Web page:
There is a growing number of events that could affect a company operating today (Table 1). As regulatory processes and the global economy become more complex and companies rely increasingly on cloud storage for sensitive information, the quick dissemination of negative information in crisis situations has become more widespread, and there is more scrutiny of board members than ever. Indeed, even Institutional Shareholder Services, based in New York, has gotten into this realm by including risk oversight in its recommendation criteria to shareholders in voting on director elections. Given all this, companies—both big and small—need to devote time and resources to crisis management, at the senior management and board levels. Think of it as an insurance policy, wherein the premiums consist of management and board involvement.

Crisis-management planning

A clear objective of creating a crisis-management plan is to ensure that resources are used effectively to resolve a crisis as quickly as possible. Although there are some common elements to effective crisis-management planning, one size does not fit all. Each company should consider its various constituents when developing its plan: employees, customers, suppliers, regulators, shareholders and the communities in which it operates. In addition, a company should evaluate at the outset the extent to which the planning process and crisis-management team formation should be formalized and what role the board should play. Although the board of directors is not in a position to be engaged in the day-to-day management of a crisis situation, it should, through its oversight, at least assure itself that the company has procedures in place to appropriately manage a crisis.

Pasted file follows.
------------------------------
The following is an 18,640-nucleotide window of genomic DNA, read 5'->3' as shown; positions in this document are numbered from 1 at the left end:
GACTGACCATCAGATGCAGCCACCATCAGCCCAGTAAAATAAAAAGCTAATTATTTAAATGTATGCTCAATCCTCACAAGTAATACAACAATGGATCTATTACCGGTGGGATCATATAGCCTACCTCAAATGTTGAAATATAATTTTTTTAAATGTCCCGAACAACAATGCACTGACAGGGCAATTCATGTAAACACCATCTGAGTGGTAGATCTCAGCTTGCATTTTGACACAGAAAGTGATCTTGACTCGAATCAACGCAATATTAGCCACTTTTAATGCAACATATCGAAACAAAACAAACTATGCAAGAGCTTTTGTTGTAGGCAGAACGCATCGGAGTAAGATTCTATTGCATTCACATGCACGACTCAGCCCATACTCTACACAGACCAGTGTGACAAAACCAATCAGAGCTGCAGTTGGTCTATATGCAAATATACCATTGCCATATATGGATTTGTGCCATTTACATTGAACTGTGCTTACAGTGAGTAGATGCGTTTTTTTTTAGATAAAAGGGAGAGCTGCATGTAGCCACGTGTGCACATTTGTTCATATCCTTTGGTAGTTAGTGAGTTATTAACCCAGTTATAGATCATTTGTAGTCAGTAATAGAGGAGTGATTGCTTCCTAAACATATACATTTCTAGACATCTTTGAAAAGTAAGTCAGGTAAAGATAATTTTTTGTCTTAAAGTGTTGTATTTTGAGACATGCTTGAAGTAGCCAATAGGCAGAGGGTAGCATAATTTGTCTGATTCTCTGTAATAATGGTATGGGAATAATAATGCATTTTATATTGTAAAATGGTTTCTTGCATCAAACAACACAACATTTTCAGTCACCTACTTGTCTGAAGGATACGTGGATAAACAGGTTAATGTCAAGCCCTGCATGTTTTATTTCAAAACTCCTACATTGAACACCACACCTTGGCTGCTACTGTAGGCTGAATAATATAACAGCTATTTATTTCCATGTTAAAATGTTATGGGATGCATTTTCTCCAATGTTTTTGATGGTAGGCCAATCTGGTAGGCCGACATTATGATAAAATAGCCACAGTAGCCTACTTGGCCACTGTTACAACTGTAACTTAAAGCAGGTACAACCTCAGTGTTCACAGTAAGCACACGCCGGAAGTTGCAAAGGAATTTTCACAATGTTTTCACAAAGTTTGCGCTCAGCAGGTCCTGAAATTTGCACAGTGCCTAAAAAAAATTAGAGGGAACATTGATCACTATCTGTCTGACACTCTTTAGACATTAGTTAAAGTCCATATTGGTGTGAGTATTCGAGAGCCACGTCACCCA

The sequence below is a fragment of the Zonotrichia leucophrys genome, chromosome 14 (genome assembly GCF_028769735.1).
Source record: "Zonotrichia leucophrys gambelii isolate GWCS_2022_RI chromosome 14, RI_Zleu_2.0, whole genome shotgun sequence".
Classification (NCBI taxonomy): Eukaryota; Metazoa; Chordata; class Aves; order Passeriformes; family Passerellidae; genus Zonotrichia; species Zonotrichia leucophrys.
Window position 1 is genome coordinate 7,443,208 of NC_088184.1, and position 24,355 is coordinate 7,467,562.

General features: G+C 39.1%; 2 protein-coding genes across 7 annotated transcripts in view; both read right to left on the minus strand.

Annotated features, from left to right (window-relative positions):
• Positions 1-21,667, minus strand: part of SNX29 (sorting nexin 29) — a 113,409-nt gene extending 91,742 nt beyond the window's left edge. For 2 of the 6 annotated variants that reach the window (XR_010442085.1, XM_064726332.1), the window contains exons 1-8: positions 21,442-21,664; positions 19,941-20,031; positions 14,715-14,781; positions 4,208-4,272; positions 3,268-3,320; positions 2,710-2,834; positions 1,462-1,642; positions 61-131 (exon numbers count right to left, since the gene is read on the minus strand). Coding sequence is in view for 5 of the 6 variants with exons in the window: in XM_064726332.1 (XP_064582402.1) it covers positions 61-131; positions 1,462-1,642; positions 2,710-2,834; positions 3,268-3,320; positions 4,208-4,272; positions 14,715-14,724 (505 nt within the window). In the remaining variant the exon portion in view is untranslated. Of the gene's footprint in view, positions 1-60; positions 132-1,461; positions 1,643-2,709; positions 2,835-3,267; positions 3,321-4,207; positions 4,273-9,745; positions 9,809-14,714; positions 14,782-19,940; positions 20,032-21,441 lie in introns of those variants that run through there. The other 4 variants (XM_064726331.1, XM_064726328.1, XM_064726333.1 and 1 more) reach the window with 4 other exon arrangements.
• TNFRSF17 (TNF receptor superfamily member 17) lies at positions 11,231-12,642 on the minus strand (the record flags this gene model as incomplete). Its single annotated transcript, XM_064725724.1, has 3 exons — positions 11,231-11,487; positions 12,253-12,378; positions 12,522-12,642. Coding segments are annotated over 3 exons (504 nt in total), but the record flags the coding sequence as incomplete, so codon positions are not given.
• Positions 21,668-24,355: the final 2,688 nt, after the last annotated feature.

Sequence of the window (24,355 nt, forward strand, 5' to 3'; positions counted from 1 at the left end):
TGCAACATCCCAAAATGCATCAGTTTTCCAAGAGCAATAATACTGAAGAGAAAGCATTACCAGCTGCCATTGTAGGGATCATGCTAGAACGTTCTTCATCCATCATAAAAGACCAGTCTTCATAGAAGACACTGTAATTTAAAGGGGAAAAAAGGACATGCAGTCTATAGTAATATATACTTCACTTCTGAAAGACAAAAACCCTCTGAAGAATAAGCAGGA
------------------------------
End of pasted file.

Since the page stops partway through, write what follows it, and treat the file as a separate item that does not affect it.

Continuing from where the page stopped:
In determining whether to adopt a formalized crisis-management process, a company should evaluate: (i) the events that have a high likelihood of creating a crisis for the company, given the nature and extent of its operations (for example, being dependent on a single clinical trial or financially dependent on a single collaboration both carry a great potential downside, should the trial fail or the collaboration be terminated); (ii) the extent to which, given its management team and available resources, the company will benefit from committing executive time to a formal crisis-management plan; (iii) whether to commit resources to crisis management, given the company's other priorities; and (iv) whether existing risk-mitigating procedures can be leveraged.

It is important to make sure that adopting a formal plan is worth the effort. An informal process may be adequate for a smaller, less complex company if the board determines that the senior management team is conversant with and can meet the challenges that a crisis might present. In each case, a board should be briefed periodically by management on the company's crisis-management plan so that the board becomes knowledgeable about the specific risks facing the business and operations, as well as the extent of the crisis-management process. In an actual crisis, to satisfy its oversight responsibilities, the board's level of involvement can be expected to increase.

The basic ingredients of a crisis-management plan are as follows: (i) a 'core' crisis-management team with defined roles and responsibilities; (ii) the identification, understanding and prioritization of potential crisis situations; (iii) an action plan or framework for addressing the most significant potential crises; (iv) an effective communications strategy; (v) periodic update of the plan.